The acquisition and extinction of fear of painful touch: a novel tactile fear conditioning paradigm
Research output: Contribution to journal › Article › Academic › peer-review
Fear of touch, due to allodynia and spontaneous pain, is not well understood. Experimental methods to advance this topic are lacking, and therefore we propose a novel tactile conditioning paradigm. Seventy-six pain-free participants underwent acquisition in a predictable as well as an unpredictable pain context. In the predictable context, vibrotactile stimulation was paired with painful electrocutaneous stimulation (simulating allodynia). In the unpredictable context, vibrotactile stimulation was unpaired with pain (simulating spontaneous pain). During an extinction phase, a cue exposure and context exposure group continued in the predictable and unpredictable context, respectively, without pain. A control group received continued acquisition in both contexts. Self-reported fear and skin conductance response's, but not startle responses, showed fear of touch was acquired in the predictable context. Context-related startle responses showed contextual fear emerged in the unpredictable context, together with elevated self-reported fear and skin conductance responses evoked by the unpaired vibrotactile stimulations. Cue exposure reduced fear of touch, whereas context exposure reduced contextual fear. Thus, painful touch leads to increased fear, as does touch in the same context as unpredictable pain, and extinction protocols can reduce this fear. We conclude that tactile conditioning is valuable for investigating fear of touch and can advance our understanding of chronic pain.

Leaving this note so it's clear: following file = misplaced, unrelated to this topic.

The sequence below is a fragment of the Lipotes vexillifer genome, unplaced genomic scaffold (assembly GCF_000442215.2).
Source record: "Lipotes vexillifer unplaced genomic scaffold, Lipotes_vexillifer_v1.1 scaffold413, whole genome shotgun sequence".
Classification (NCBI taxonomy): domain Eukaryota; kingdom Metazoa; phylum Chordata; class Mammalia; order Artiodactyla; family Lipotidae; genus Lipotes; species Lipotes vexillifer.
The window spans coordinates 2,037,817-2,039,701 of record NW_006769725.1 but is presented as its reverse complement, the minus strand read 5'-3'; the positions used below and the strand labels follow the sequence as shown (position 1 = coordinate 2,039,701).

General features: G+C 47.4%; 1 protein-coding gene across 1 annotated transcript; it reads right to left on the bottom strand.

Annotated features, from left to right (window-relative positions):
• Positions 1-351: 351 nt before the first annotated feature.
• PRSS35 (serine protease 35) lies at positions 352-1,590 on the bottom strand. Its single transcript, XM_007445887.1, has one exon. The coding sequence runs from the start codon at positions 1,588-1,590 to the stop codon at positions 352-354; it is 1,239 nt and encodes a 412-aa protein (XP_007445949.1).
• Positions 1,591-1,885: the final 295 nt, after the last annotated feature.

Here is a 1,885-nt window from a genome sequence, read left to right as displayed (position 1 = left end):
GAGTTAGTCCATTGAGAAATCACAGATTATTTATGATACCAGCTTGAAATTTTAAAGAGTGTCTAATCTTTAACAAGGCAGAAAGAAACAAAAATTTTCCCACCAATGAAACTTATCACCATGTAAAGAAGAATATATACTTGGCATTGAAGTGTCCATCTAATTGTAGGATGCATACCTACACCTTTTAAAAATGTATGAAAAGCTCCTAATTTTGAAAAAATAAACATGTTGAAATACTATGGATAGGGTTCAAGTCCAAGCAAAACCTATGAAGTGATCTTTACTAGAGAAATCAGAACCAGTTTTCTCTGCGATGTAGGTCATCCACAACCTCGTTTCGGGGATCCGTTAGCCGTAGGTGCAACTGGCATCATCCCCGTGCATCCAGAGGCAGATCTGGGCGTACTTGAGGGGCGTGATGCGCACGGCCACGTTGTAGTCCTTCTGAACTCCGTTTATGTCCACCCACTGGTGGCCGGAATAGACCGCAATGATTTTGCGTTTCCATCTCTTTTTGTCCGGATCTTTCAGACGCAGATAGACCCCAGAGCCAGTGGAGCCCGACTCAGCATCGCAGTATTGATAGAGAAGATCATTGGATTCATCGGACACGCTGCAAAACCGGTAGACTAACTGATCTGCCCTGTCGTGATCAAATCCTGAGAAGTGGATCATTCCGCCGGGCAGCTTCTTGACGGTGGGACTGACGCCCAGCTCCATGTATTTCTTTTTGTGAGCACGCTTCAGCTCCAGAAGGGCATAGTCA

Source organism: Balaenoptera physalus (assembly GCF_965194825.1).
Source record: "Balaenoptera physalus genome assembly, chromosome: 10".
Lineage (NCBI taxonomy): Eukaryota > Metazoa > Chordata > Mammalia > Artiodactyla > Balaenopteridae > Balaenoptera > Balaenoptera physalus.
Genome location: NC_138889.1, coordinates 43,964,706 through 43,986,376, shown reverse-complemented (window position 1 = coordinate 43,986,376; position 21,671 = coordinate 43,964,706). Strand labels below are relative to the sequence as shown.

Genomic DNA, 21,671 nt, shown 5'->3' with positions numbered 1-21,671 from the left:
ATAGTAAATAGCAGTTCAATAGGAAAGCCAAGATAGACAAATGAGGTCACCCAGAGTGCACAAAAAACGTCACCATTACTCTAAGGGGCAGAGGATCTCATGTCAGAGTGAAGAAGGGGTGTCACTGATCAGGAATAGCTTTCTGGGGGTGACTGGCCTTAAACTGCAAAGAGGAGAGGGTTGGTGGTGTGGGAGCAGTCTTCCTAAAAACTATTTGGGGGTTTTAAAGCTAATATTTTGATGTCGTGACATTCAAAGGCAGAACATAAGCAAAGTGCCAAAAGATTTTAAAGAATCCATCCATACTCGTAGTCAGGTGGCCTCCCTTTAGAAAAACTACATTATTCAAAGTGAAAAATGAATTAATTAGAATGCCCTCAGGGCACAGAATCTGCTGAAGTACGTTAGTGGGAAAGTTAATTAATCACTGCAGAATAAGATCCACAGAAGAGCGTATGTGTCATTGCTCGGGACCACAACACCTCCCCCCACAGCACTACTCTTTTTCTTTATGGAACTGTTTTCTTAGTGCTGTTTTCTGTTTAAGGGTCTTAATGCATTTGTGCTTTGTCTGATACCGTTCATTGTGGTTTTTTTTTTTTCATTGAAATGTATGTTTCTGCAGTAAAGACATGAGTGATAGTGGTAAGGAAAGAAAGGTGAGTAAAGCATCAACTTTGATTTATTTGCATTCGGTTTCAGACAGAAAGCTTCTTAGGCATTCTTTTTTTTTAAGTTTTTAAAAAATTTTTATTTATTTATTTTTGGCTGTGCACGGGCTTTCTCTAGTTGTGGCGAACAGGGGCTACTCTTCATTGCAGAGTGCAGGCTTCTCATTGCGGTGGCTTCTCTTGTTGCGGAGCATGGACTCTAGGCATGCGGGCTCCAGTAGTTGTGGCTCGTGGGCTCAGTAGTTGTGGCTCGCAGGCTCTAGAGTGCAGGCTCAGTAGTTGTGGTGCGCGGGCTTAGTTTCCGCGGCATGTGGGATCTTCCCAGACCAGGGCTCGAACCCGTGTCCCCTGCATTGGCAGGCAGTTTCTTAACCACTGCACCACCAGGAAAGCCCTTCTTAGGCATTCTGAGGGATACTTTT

Perspectives: The acquisition and extinction of fear of touch was investigated in a clinical analog study using a novel tactile fear conditioning paradigm. The results have implications for research on the development and treatment of chronic pain conditions characterized by allodynia and spontaneous pain fluctuations. (C) 2017 by the American Pain Society
- Journal Article, fear conditioning, STIMULATION, PREPULSE INHIBITION, ANXIETY, MOVEMENT-RELATED PAIN, touch, MECHANISMS, STARTLE, NEUROPATHIC PAIN, RESPONSES, extinction, vibrotactile, REDUCTION, SOMATOSENSORY CORTEX, Pain-related fear